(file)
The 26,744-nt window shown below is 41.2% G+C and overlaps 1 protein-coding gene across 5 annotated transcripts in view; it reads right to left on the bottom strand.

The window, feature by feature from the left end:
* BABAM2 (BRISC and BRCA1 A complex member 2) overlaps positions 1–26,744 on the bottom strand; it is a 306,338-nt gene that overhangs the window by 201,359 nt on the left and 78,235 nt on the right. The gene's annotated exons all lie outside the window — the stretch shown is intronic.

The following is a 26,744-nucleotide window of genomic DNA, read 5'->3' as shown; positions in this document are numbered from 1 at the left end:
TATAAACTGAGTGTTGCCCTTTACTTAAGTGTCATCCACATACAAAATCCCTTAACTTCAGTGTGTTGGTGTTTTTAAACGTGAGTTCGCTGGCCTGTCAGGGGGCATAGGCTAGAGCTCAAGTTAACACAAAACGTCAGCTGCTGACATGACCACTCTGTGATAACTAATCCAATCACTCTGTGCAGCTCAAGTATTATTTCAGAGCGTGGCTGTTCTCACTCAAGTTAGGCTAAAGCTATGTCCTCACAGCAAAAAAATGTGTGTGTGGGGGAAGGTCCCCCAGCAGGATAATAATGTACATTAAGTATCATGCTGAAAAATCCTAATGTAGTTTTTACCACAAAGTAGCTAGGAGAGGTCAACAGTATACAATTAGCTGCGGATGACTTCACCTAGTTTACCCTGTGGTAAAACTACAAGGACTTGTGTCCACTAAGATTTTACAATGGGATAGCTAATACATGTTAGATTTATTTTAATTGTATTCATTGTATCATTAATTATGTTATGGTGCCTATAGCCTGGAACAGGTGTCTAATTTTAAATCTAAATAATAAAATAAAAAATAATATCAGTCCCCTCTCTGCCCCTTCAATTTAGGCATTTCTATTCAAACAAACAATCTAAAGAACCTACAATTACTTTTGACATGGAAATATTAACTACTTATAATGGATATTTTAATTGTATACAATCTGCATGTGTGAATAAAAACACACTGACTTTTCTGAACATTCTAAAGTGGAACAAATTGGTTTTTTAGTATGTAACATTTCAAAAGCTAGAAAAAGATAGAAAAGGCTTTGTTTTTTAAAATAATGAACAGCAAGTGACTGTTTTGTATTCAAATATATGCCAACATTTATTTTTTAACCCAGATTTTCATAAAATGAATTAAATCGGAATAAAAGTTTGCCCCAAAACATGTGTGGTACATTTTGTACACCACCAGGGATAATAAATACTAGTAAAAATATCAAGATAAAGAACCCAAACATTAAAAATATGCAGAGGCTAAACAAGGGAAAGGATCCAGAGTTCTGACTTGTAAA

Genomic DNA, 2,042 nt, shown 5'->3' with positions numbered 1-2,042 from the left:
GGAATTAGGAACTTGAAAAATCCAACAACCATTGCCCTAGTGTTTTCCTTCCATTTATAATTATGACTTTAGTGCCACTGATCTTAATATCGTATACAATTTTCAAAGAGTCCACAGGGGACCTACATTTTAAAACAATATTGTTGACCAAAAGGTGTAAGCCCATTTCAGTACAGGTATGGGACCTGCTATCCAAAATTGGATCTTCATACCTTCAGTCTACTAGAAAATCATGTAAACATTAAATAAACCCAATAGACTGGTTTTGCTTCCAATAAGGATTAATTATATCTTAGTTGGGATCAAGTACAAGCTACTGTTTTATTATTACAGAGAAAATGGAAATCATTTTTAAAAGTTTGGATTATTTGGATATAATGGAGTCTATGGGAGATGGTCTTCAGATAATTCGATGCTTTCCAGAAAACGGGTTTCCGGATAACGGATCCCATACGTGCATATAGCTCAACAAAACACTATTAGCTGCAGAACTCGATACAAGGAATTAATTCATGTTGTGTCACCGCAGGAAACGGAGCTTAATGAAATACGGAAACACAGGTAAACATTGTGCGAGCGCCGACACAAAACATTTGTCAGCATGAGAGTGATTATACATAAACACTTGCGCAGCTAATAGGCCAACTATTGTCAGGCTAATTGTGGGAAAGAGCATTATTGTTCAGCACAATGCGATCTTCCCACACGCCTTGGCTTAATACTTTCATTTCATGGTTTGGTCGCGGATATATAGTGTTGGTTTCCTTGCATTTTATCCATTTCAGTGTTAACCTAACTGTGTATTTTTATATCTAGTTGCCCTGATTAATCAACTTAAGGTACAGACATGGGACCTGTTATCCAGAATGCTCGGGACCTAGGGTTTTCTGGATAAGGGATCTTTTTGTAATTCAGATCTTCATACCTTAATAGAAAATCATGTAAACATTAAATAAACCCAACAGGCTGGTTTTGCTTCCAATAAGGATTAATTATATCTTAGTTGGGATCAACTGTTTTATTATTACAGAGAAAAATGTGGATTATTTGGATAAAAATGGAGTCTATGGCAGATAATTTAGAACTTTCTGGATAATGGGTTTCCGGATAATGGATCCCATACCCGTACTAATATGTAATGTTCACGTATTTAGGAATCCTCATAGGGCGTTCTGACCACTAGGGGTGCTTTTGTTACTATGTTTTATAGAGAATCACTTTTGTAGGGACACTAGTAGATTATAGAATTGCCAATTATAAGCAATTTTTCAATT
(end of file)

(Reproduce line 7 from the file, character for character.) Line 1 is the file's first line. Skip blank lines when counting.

GGAATTAGGAACTTGAAAAATCCAACAACCATTGCCCTAGTGTTTTCCTTCCATTTATAATTATGACTTTAGTGCCACTGATCTTAATATCGTATACAATTTTCAAAGAGTCCACAGGGGACCTACATTTTAAAACAATATTGTTGACCAAAAGGTGTAAGCCCATTTCAGTACAGGTATGGGACCTGCTATCCAAAATTGGATCTTCATACCTTCAGTCTACTAGAAAATCATGTAAACATTAAATAAACCCAATAGACTGGTTTTGCTTCCAATAAGGATTAATTATATCTTAGTTGGGATCAAGTACAAGCTACTGTTTTATTATTACAGAGAAAATGGAAATCATTTTTAAAAGTTTGGATTATTTGGATATAATGGAGTCTATGGGAGATGGTCTTCAGATAATTCGATGCTTTCCAGAAAACGGGTTTCCGGATAACGGATCCCATACGTGCATATAGCTCAACAAAACACTATTAGCTGCAGAACTCGATACAAGGAATTAATTCATGTTGTGTCACCGCAGGAAACGGAGCTTAATGAAATACGGAAACACAGGTAAACATTGTGCGAGCGCCGACACAAAACATTTGTCAGCATGAGAGTGATTATACATAAACACTTGCGCAGCTAATAGGCCAACTATTGTCAGGCTAATTGTGGGAAAGAGCATTATTGTTCAGCACAATGCGATCTTCCCACACGCCTTGGCTTAATACTTTCATTTCATGGTTTGGTCGCGGATATATAGTGTTGGTTTCCTTGCATTTTATCCATTTCAGTGTTAACCTAACTGTGTATTTTTATATCTAGTTGCCCTGATTAATCAACTTAAGGTACAGACATGGGACCTGTTATCCAGAATGCTCGGGACCTAGGGTTTTCTGGATAAGGGATCTTTTTGTAATTCAGATCTTCATACCTTAATAGAAAATCATGTAAACATTAAATAAACCCAACAGGCTGGTTTTGCTTCCAATAAGGATTAATTATATCTTAGTTGGGATCAACTGTTTTATTATTACAGAGAAAAATGTGGATTATTTGGATAAAAATGGAGTCTATGGCAGATAATTTAGAACTTTCTGGATAATGGGTTTCCGGATAATGGATCCCATACCCGTACTAATATGTAATGTTCACGTATTTAGGAATCCTCATAGGGCGTTCTGACCACTAGGGGTGCTTTTGTTACTATGTTTTATAGAGAATCACTTTTGTAGGGACACTAGTAGATTATAGAATTGCCAATTATAAGCAATTTTTCAATT